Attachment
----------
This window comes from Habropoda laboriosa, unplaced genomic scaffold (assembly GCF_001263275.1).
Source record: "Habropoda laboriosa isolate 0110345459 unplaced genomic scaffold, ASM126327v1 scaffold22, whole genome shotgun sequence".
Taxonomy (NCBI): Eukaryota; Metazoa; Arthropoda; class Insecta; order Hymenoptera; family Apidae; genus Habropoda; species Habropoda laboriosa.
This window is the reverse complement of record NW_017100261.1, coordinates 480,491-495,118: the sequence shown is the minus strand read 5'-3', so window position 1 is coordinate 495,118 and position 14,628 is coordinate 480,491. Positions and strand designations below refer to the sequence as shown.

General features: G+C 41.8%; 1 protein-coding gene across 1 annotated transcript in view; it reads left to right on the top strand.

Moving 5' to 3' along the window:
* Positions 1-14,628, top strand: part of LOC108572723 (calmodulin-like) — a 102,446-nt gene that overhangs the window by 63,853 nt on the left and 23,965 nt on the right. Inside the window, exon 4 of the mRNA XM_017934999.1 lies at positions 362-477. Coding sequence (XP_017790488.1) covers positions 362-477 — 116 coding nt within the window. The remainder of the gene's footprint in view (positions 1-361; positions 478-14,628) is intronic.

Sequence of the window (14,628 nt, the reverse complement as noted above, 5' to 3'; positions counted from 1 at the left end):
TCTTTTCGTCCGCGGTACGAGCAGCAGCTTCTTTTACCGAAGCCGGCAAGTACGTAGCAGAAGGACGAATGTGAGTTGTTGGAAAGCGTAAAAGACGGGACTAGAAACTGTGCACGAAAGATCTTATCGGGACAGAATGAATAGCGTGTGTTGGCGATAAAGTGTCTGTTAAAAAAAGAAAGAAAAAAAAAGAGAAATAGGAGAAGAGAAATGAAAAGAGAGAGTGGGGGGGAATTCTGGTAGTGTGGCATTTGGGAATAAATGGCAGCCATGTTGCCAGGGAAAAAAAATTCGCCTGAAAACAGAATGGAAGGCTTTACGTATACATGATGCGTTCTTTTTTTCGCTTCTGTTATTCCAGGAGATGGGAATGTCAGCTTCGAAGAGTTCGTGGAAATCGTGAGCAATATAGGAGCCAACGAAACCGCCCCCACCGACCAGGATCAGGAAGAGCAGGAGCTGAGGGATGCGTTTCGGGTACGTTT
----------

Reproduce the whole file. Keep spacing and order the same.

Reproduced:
This window comes from Habropoda laboriosa, unplaced genomic scaffold (assembly GCF_001263275.1).
Source record: "Habropoda laboriosa isolate 0110345459 unplaced genomic scaffold, ASM126327v1 scaffold22, whole genome shotgun sequence".
Taxonomy (NCBI): Eukaryota; Metazoa; Arthropoda; class Insecta; order Hymenoptera; family Apidae; genus Habropoda; species Habropoda laboriosa.
This window is the reverse complement of record NW_017100261.1, coordinates 480,491-495,118: the sequence shown is the minus strand read 5'-3', so window position 1 is coordinate 495,118 and position 14,628 is coordinate 480,491. Positions and strand designations below refer to the sequence as shown.

General features: G+C 41.8%; 1 protein-coding gene across 1 annotated transcript in view; it reads left to right on the top strand.

Moving 5' to 3' along the window:
* Positions 1-14,628, top strand: part of LOC108572723 (calmodulin-like) — a 102,446-nt gene that overhangs the window by 63,853 nt on the left and 23,965 nt on the right. Inside the window, exon 4 of the mRNA XM_017934999.1 lies at positions 362-477. Coding sequence (XP_017790488.1) covers positions 362-477 — 116 coding nt within the window. The remainder of the gene's footprint in view (positions 1-361; positions 478-14,628) is intronic.

Sequence of the window (14,628 nt, the reverse complement as noted above, 5' to 3'; positions counted from 1 at the left end):
TCTTTTCGTCCGCGGTACGAGCAGCAGCTTCTTTTACCGAAGCCGGCAAGTACGTAGCAGAAGGACGAATGTGAGTTGTTGGAAAGCGTAAAAGACGGGACTAGAAACTGTGCACGAAAGATCTTATCGGGACAGAATGAATAGCGTGTGTTGGCGATAAAGTGTCTGTTAAAAAAAGAAAGAAAAAAAAAGAGAAATAGGAGAAGAGAAATGAAAAGAGAGAGTGGGGGGGAATTCTGGTAGTGTGGCATTTGGGAATAAATGGCAGCCATGTTGCCAGGGAAAAAAAATTCGCCTGAAAACAGAATGGAAGGCTTTACGTATACATGATGCGTTCTTTTTTTCGCTTCTGTTATTCCAGGAGATGGGAATGTCAGCTTCGAAGAGTTCGTGGAAATCGTGAGCAATATAGGAGCCAACGAAACCGCCCCCACCGACCAGGATCAGGAAGAGCAGGAGCTGAGGGATGCGTTTCGGGTACGTTT